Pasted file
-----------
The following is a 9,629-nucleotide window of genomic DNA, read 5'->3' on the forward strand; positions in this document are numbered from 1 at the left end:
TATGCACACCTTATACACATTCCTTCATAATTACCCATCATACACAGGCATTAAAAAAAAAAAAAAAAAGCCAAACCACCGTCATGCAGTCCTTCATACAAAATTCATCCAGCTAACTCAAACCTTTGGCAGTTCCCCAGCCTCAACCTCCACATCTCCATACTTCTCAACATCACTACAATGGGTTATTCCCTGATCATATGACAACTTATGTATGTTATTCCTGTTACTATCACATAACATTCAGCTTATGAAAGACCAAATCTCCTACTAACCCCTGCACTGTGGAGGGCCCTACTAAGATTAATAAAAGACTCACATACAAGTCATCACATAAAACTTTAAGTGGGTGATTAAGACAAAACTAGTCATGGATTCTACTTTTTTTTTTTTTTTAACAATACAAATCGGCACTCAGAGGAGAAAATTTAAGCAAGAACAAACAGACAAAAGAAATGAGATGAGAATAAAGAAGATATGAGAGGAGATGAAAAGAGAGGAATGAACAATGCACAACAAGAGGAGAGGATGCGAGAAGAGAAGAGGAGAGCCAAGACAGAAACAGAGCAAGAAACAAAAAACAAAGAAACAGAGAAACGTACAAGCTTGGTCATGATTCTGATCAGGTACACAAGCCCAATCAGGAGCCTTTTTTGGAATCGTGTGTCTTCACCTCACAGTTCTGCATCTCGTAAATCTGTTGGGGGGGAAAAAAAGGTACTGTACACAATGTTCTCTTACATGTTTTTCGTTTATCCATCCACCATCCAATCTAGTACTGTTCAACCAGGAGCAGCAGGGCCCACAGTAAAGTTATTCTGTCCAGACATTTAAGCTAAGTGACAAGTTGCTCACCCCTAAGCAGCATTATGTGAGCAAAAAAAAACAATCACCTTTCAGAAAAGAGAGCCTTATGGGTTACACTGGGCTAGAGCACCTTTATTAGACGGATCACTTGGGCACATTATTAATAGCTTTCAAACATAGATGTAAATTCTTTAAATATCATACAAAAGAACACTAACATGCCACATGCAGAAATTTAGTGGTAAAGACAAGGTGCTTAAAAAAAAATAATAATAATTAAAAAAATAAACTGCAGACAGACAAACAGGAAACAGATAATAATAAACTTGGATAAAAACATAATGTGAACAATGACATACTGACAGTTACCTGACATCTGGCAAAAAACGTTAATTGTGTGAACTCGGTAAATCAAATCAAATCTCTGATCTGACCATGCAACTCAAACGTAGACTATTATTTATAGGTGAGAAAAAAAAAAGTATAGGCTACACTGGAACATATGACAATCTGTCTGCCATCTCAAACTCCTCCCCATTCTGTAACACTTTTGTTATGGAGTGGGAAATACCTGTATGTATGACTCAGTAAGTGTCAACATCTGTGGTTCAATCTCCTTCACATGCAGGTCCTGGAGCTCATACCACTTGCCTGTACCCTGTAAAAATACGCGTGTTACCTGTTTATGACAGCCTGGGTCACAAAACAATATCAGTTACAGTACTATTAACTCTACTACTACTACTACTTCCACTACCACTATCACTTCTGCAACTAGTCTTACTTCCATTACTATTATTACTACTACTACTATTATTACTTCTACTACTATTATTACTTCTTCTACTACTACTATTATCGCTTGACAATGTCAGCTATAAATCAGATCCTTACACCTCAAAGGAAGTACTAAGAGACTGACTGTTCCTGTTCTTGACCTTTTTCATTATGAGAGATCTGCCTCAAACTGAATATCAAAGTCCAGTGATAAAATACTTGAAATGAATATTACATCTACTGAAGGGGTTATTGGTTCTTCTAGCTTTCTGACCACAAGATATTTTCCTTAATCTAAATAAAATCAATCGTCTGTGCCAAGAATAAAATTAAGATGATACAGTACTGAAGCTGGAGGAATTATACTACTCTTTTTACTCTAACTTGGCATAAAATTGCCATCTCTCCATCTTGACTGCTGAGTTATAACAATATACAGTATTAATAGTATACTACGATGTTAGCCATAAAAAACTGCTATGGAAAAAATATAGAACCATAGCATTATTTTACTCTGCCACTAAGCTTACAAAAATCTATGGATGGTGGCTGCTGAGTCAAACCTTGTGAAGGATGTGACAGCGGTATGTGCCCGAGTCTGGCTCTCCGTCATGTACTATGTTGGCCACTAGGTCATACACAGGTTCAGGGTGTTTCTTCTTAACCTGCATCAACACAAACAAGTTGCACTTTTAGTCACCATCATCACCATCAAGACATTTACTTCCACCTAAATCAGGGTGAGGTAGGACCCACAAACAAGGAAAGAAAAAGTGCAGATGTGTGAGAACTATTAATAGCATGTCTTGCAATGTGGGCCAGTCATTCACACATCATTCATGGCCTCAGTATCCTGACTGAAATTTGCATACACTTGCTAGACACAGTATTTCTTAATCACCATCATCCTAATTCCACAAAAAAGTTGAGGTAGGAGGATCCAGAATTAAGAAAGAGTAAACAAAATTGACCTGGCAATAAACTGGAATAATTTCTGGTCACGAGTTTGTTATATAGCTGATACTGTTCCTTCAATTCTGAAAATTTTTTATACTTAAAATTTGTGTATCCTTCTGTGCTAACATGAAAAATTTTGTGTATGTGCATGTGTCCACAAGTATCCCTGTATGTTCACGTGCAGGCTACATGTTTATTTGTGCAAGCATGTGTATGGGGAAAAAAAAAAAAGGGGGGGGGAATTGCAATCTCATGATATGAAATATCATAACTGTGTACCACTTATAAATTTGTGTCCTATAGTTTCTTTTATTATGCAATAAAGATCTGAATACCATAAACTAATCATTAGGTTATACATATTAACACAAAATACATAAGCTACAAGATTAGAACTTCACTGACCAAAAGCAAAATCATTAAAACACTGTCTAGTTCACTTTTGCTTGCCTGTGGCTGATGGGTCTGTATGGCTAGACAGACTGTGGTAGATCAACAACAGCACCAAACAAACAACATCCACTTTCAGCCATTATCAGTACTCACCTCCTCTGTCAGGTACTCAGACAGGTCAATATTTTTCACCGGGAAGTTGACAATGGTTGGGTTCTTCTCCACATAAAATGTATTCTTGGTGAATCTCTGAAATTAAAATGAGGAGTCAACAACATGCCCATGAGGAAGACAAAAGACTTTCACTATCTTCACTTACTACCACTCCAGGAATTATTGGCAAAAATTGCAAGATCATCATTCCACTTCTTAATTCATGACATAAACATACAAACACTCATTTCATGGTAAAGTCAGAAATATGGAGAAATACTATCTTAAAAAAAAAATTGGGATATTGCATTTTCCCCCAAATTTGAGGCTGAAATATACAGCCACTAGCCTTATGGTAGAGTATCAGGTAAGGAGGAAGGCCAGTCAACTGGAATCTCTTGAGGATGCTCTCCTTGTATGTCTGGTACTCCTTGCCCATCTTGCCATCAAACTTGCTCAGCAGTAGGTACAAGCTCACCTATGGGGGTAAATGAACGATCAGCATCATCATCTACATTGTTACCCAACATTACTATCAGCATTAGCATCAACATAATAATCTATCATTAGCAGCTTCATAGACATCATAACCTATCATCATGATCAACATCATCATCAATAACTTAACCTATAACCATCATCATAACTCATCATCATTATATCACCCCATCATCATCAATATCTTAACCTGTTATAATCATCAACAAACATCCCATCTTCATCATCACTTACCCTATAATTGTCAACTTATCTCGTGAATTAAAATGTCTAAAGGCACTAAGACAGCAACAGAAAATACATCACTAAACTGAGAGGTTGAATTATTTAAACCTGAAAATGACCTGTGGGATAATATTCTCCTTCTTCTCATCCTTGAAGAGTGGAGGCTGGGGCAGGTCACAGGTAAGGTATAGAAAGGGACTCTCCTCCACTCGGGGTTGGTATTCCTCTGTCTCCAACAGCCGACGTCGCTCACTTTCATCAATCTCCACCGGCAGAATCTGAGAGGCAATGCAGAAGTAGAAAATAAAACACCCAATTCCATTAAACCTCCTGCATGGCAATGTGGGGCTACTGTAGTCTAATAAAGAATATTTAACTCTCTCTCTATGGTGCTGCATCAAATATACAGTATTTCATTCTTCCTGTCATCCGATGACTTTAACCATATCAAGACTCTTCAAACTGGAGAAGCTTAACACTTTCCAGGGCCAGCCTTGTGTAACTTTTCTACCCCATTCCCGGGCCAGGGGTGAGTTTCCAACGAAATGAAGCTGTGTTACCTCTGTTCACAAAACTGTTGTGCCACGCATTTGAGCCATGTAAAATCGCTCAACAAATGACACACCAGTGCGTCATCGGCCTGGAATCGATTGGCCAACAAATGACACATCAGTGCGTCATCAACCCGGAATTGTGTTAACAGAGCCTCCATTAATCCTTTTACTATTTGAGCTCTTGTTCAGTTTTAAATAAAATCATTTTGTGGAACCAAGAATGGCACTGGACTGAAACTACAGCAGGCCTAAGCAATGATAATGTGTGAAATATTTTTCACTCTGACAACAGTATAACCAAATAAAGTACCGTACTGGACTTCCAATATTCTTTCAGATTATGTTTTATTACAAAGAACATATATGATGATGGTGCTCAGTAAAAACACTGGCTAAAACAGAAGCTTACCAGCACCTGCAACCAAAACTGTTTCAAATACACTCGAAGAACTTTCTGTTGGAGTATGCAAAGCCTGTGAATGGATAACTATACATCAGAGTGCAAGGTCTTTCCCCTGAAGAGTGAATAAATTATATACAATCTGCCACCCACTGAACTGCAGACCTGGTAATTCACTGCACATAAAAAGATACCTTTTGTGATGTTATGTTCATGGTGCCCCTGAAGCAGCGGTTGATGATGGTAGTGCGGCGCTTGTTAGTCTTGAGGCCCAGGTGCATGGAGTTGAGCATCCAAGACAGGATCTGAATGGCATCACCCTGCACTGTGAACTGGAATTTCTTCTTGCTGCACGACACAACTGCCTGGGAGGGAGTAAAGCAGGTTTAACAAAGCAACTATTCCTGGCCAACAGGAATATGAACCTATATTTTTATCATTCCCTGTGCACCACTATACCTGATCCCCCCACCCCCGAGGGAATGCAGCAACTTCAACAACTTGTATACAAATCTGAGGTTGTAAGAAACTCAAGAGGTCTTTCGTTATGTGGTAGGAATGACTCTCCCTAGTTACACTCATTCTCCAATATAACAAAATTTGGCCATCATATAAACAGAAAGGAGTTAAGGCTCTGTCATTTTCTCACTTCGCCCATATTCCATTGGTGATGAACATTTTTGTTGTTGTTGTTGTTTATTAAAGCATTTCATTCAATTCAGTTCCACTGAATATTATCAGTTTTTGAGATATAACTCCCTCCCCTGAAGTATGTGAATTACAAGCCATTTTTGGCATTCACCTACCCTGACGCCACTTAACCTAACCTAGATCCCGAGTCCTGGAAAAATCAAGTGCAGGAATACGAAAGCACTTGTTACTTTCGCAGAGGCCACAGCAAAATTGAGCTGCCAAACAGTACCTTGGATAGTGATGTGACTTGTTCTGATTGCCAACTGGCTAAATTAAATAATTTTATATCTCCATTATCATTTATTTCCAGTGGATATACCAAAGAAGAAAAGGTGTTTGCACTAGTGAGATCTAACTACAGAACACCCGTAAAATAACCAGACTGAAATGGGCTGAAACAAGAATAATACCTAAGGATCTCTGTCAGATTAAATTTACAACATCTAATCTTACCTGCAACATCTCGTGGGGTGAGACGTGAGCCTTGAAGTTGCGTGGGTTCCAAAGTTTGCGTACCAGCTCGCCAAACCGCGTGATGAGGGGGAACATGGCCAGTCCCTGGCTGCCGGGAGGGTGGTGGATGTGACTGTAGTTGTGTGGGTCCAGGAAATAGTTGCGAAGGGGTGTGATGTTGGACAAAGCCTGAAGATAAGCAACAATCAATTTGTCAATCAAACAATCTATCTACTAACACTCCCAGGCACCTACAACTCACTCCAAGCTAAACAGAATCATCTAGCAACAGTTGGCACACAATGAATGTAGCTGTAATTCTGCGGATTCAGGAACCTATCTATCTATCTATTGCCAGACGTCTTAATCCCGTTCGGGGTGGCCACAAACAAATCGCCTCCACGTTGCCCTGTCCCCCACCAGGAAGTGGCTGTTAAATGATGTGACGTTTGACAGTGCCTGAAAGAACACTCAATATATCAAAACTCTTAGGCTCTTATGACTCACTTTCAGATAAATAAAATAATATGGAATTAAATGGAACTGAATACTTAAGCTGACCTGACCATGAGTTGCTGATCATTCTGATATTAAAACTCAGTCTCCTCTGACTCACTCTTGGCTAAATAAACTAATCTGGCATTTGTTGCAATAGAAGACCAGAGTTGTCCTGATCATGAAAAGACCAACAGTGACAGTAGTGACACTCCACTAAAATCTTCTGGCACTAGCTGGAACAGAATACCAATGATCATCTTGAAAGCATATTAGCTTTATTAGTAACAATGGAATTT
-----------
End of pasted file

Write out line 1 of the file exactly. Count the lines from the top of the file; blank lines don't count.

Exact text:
The following is a 9,629-nucleotide window of genomic DNA, read 5'->3' on the forward strand; positions in this document are numbered from 1 at the left end: